Influence of Variability in Motivation and Affect on Elite Athlete Burnout Susceptibility

in Journal of Sport and Exercise Psychology

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Pierre-Nicolas LemyreNorwegian University of Sport Science

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Darren C. TreasureCAI Performance Systems

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Glyn C. RobertsNorwegian University of Sport Science

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Forty-four elite swimmers (F = 19, M = 25) participated in the present study designed to examine shifts along the self-determined motivation continuum, as well as swings in negative and positive affect, to predict susceptibility to athlete burnout. Each week the participants were asked to record positive and negative affect states. Swimmers’ affect swing was calculated using mean intraindividual standard deviation scores as an indicator of intraindividual variance. Every third week the athletes’ level of self-determined motivation to participate in swimming was compiled on a self-determination index. A motivational trend slope for the whole season was computed for each swimmer. Results indicated that shifts in the quality of motivation were reliable predictors of all burnout dimensions. In addition, results of the regression analyses showed that swimmers experiencing increased variability in negative affect were more at risk for burnout. These two psychological constructs reliably predicted burnout potential in elite swimmers.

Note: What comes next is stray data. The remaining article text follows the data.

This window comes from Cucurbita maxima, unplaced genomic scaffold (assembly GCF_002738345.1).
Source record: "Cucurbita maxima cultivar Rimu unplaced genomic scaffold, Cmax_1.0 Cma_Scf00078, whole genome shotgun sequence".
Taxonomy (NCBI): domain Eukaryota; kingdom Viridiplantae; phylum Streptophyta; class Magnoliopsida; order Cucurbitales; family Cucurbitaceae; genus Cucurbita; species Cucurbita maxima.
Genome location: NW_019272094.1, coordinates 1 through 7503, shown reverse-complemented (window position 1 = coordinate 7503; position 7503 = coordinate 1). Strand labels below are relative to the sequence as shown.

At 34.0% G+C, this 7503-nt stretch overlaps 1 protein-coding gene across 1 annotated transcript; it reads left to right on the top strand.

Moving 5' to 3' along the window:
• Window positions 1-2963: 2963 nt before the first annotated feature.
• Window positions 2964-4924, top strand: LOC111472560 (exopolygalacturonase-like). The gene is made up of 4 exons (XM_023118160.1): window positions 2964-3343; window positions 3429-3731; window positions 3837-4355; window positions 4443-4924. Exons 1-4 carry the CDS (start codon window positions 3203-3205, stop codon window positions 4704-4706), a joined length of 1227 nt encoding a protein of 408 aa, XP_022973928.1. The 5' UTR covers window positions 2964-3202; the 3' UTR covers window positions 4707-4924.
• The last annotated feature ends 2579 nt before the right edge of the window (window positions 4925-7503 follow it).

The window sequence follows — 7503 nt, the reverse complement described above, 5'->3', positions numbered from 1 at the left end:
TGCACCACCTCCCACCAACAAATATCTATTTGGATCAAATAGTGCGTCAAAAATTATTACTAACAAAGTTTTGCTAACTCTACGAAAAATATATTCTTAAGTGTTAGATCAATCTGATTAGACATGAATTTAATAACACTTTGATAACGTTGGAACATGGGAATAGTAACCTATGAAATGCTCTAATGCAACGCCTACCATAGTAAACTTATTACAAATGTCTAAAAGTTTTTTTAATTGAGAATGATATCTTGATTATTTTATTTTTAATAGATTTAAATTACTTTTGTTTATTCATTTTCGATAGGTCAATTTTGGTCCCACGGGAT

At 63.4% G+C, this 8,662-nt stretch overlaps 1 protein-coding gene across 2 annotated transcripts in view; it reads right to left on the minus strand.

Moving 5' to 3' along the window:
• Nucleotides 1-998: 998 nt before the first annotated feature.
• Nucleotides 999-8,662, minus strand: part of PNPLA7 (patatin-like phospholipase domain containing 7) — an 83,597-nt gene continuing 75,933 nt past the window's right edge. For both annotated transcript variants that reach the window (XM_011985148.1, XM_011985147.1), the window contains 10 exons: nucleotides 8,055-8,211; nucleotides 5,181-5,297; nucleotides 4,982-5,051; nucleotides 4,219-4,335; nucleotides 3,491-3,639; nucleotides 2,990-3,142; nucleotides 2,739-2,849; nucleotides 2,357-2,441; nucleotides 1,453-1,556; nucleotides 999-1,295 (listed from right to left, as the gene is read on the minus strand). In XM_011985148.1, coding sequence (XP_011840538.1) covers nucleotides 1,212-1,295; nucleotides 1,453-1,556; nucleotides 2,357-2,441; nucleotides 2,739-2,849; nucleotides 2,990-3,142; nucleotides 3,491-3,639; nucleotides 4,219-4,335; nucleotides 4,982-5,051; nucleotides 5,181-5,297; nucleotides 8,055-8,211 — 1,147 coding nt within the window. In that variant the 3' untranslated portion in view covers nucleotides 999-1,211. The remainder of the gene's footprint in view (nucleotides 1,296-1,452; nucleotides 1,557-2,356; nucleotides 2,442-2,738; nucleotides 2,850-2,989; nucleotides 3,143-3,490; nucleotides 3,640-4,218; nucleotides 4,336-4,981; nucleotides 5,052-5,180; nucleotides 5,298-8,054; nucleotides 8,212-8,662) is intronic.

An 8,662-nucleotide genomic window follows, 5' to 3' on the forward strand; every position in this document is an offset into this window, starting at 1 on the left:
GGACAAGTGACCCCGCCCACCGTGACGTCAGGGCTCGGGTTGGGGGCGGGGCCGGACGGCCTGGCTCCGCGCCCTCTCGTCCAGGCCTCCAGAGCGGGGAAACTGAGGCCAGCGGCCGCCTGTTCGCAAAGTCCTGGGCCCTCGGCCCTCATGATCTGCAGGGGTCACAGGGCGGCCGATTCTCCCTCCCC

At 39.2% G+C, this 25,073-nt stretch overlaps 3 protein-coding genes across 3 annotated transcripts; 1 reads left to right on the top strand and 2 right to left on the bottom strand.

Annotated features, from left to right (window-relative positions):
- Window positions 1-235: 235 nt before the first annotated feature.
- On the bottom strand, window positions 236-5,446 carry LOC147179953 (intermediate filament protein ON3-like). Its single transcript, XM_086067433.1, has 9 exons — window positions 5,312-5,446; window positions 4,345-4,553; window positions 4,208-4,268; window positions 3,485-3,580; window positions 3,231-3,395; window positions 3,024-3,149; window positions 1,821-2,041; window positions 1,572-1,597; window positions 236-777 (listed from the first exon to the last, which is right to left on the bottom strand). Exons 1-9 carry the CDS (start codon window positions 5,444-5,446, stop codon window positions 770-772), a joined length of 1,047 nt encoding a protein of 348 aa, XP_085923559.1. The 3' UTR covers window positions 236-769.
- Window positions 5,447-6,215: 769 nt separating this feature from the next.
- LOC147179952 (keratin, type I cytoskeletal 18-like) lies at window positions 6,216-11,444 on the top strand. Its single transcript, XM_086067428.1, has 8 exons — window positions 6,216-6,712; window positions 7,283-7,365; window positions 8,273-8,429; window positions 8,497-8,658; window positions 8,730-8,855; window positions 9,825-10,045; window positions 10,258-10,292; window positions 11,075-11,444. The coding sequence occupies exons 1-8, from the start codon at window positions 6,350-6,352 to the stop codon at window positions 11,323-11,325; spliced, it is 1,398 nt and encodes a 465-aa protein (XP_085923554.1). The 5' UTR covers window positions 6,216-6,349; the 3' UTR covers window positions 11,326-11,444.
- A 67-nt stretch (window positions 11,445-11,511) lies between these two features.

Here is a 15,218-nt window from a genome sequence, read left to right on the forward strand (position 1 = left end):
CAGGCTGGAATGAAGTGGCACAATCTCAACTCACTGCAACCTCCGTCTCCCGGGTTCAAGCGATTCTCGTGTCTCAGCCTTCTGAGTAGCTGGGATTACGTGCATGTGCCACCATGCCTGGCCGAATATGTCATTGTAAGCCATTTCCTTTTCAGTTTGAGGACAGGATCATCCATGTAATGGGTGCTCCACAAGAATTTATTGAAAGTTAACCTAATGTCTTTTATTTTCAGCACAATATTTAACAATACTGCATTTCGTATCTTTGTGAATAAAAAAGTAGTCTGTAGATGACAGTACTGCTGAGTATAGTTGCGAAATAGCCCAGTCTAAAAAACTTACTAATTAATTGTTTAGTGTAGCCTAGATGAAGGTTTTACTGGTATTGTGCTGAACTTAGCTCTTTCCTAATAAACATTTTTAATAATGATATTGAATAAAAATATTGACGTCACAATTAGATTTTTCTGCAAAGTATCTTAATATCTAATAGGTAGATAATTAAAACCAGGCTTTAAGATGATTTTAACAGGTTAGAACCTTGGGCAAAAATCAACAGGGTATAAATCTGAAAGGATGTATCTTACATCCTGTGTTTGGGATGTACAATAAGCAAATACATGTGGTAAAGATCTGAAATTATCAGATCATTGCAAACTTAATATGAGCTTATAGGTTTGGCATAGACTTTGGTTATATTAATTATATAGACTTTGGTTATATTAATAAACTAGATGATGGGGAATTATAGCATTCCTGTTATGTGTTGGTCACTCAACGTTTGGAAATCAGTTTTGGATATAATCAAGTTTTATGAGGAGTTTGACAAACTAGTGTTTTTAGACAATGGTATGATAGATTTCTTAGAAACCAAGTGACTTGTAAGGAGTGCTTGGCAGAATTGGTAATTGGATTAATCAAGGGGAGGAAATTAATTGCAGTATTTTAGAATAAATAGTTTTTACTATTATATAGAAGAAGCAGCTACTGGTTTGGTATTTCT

Sport and Exercise Psychology, Norwegian University of Sport Sciences, P.B. 4014 Ullevål Stadion, 0806 Oslo, Norway

CAI Performance Systems, 5518 East St. John Road, Scottsdale, AZ 85254.

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